Fayette non-union employees get a raise 7.29.09

Posted in 2009 July

By DAVID GREEN

Fayette’s non-union employees will receive a pay raise for the next school year—superintendent Russ Griggs made sure of that.

The board of education voted 4-1 to approve the increase at the July 20 meeting. Deb Leininger cast the “no” vote, saying later that the workers are certainly deserving of a pay increase, but she thinks the decision should have been delayed a few months to see how the district’s financial condition evolves.

Pay increases will range from 2.5 to 3.0 percent and cost the district $10,042. That money will not reduce the general fund, however.

Grant money from Title I funding will cover $3,202 and the remainder of the increase will be offset by a reduction in Griggs’s salary and the resulting drop in retirement benefits.

“The net effect is no increase in general fund expenditures,” Griggs said. “The general fund actually comes out to the better.”

Non-union employees do not negotiate wages with the board, Griggs said, as the employees under union contract do.

“To treat this small group of individuals different from the bargaining unit members is unfair,” he said.

Griggs put pressure on the board to approve the wage increase, suggesting that he would leave the district if they weren’t in favor.

Griggs now works on a part-time basis and with his reduced schedule, the district will spend about $76,000 less annually than the last time they had a full-time school chief. In addition to the salary cuts, he doesn’t bill the district for meals and transportation costs when he’s on school business.

Although he’s not in his office on a full-time basis, Griggs remains in contact with school officials via cell phone and e-mail.

His salary cut that’s helping fund the non-union pay increase will take a few more days off his scheduled time in school.

FINANCES—Griggs showed board members a chart of revenue and expenditure comparisons, leading him to conclude that finances are not as bad as projected last year. Revenue is down, he noted, but so are expenditures.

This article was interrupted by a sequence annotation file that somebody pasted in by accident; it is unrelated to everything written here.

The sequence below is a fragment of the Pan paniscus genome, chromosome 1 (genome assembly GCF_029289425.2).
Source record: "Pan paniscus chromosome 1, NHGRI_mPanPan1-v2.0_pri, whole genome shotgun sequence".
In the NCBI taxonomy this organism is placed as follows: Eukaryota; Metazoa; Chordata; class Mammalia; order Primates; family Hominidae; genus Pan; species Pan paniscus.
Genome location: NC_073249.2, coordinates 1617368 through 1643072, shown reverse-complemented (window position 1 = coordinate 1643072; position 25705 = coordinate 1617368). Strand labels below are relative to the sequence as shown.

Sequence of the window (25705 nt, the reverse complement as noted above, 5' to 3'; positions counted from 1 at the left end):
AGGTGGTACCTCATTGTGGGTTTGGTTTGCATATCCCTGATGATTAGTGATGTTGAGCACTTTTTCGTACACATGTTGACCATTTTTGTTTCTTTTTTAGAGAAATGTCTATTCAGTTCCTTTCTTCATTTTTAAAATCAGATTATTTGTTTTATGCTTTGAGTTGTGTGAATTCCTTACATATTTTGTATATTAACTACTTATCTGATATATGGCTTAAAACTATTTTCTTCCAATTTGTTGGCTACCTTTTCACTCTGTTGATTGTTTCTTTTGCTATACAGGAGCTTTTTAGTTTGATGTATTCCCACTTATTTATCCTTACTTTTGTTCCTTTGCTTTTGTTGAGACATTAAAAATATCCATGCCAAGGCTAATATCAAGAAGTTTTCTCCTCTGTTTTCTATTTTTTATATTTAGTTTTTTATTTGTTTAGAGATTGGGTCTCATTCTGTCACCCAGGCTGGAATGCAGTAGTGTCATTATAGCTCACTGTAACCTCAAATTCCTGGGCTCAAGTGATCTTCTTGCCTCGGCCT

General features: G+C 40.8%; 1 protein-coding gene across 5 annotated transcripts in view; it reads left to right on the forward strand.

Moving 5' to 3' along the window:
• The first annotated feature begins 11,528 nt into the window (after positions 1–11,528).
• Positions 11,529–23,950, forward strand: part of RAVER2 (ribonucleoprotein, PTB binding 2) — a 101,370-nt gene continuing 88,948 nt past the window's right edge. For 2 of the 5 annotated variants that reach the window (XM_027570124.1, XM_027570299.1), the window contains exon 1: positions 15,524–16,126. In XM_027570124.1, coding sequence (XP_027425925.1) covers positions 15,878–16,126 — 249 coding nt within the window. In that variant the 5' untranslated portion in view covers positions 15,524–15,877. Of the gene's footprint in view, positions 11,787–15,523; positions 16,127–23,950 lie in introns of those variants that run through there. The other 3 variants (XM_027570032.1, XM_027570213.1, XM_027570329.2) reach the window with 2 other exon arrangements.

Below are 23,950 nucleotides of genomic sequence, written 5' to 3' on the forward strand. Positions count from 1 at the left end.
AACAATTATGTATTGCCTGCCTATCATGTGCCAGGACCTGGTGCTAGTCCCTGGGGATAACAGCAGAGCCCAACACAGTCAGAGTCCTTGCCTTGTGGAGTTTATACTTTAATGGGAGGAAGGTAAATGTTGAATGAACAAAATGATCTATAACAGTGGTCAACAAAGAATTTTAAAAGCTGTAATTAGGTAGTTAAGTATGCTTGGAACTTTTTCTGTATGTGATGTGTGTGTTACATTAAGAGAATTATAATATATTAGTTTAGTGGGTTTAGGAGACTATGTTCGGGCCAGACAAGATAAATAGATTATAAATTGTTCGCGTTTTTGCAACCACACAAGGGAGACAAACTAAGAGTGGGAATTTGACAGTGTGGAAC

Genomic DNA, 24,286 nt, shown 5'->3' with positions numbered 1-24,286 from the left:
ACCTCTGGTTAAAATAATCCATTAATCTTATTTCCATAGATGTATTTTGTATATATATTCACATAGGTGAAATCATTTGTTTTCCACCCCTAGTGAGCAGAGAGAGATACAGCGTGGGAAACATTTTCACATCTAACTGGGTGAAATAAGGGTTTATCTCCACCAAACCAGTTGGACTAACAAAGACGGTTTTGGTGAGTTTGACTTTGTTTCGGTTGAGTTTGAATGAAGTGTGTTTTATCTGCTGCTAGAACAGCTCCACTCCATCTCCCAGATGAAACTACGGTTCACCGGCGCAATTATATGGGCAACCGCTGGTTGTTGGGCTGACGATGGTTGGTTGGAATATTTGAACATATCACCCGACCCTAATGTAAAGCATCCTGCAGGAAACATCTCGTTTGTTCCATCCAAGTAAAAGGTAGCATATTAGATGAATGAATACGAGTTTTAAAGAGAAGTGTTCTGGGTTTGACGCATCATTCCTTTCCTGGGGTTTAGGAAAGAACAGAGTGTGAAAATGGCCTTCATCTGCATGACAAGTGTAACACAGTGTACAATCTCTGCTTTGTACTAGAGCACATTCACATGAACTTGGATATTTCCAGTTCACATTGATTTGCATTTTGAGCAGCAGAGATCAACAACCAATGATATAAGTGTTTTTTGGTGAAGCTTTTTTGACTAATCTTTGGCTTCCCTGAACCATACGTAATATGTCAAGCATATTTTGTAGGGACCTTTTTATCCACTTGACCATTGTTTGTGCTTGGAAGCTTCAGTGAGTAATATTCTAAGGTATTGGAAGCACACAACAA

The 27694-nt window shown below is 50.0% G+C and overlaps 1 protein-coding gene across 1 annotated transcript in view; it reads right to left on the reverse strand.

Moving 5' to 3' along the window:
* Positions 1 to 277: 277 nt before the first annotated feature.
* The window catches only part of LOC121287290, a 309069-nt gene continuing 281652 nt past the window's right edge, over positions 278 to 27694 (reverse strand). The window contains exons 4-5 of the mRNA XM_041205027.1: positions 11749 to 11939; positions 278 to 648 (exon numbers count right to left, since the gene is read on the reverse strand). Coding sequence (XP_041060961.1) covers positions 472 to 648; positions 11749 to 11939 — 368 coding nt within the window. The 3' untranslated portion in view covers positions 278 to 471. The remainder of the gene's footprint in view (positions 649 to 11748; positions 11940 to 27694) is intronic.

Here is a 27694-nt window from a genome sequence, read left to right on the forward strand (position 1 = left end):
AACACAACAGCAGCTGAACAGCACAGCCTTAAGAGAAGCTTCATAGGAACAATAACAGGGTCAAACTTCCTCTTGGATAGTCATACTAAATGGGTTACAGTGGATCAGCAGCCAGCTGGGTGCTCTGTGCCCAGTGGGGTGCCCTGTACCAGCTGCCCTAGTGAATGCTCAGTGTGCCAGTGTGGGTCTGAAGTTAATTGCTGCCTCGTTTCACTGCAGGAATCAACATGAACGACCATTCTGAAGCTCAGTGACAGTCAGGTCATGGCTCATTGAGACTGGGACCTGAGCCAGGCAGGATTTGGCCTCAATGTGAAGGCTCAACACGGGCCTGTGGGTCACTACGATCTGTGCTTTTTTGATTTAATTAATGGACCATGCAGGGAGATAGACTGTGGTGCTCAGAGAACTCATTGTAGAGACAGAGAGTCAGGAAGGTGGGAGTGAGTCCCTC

Griggs made comparisons with the 2005-06 school year since revenue from the past two years were skewed due to the construction project.

Compared to 2005-06, revenue has declined by $14,719, but expenditures dropped by $18,907. Deficit spending remained at about the same level while personnel-related costs fell by $115,446.

Due to voter renewal of a seven-mill levy in 2007, along with some remaining funds from the cash settlement for contamination at the old school property, the fund balance shows a half million dollar increase, standing at $1.5 million.

“It doesn’t mean we’re out of the woods yet, Griggs said, “but we’re in better shape to handle what comes from the state.”

Additional reductions in state funding are expected. Revenue decline is also expected because of the state tangible tax phase out, lower enrollment and potential income tax reduction due to general economic conditions.

MEAL PLUS—Parents will have the option of paying an annual $10 fee to join Meals Plus. This allows cafeteria payments to be made via the internet. For an additional fee, parents can view what their children ordered at the cafeteria.

HIRING—Following the resignation of Beth Morr last month, elementary school teacher Brad Raby will be rehired for the 2009-10 school year. Raby was among the staff members to receive lay-off notices earlier this year.

BOARD SEATS—The terms of office for Paula Schaffner and Deb Leininger expire this year. Candidates have until Aug. 20 to file petitions. Two district residents will be elected to four-year terms in November.

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